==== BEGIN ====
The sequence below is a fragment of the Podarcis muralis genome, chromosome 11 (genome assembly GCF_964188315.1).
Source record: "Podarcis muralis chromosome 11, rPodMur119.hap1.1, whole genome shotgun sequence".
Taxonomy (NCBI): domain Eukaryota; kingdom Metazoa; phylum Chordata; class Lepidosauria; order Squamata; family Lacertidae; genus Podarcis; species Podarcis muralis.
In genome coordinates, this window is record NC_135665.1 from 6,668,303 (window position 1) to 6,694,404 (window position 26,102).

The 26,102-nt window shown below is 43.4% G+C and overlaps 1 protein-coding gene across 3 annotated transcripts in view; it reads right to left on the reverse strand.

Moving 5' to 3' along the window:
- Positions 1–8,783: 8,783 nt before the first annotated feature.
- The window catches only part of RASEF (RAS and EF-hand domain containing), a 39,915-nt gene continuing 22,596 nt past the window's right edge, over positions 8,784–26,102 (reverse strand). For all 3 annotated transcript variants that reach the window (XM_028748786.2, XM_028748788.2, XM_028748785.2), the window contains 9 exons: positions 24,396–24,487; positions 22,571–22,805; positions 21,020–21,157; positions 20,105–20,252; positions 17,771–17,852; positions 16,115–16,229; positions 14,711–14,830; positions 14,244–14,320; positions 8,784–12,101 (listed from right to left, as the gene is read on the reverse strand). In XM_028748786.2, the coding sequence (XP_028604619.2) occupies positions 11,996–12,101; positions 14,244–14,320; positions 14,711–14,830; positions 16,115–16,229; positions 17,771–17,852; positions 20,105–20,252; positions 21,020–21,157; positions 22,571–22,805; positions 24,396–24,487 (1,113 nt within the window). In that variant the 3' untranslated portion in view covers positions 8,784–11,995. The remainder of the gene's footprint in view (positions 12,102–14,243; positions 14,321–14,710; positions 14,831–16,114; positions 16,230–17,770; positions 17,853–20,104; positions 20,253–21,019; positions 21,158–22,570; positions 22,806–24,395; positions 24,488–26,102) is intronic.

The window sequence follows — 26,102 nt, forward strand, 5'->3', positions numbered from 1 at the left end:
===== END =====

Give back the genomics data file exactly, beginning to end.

The sequence below is a fragment of the Podarcis muralis genome, chromosome 11 (genome assembly GCF_964188315.1).
Source record: "Podarcis muralis chromosome 11, rPodMur119.hap1.1, whole genome shotgun sequence".
Taxonomy (NCBI): domain Eukaryota; kingdom Metazoa; phylum Chordata; class Lepidosauria; order Squamata; family Lacertidae; genus Podarcis; species Podarcis muralis.
In genome coordinates, this window is record NC_135665.1 from 6,668,303 (window position 1) to 6,694,404 (window position 26,102).

The 26,102-nt window shown below is 43.4% G+C and overlaps 1 protein-coding gene across 3 annotated transcripts in view; it reads right to left on the reverse strand.

Moving 5' to 3' along the window:
- Positions 1–8,783: 8,783 nt before the first annotated feature.
- The window catches only part of RASEF (RAS and EF-hand domain containing), a 39,915-nt gene continuing 22,596 nt past the window's right edge, over positions 8,784–26,102 (reverse strand). For all 3 annotated transcript variants that reach the window (XM_028748786.2, XM_028748788.2, XM_028748785.2), the window contains 9 exons: positions 24,396–24,487; positions 22,571–22,805; positions 21,020–21,157; positions 20,105–20,252; positions 17,771–17,852; positions 16,115–16,229; positions 14,711–14,830; positions 14,244–14,320; positions 8,784–12,101 (listed from right to left, as the gene is read on the reverse strand). In XM_028748786.2, the coding sequence (XP_028604619.2) occupies positions 11,996–12,101; positions 14,244–14,320; positions 14,711–14,830; positions 16,115–16,229; positions 17,771–17,852; positions 20,105–20,252; positions 21,020–21,157; positions 22,571–22,805; positions 24,396–24,487 (1,113 nt within the window). In that variant the 3' untranslated portion in view covers positions 8,784–11,995. The remainder of the gene's footprint in view (positions 12,102–14,243; positions 14,321–14,710; positions 14,831–16,114; positions 16,230–17,770; positions 17,853–20,104; positions 20,253–21,019; positions 21,158–22,570; positions 22,806–24,395; positions 24,488–26,102) is intronic.

The window sequence follows — 26,102 nt, forward strand, 5'->3', positions numbered from 1 at the left end: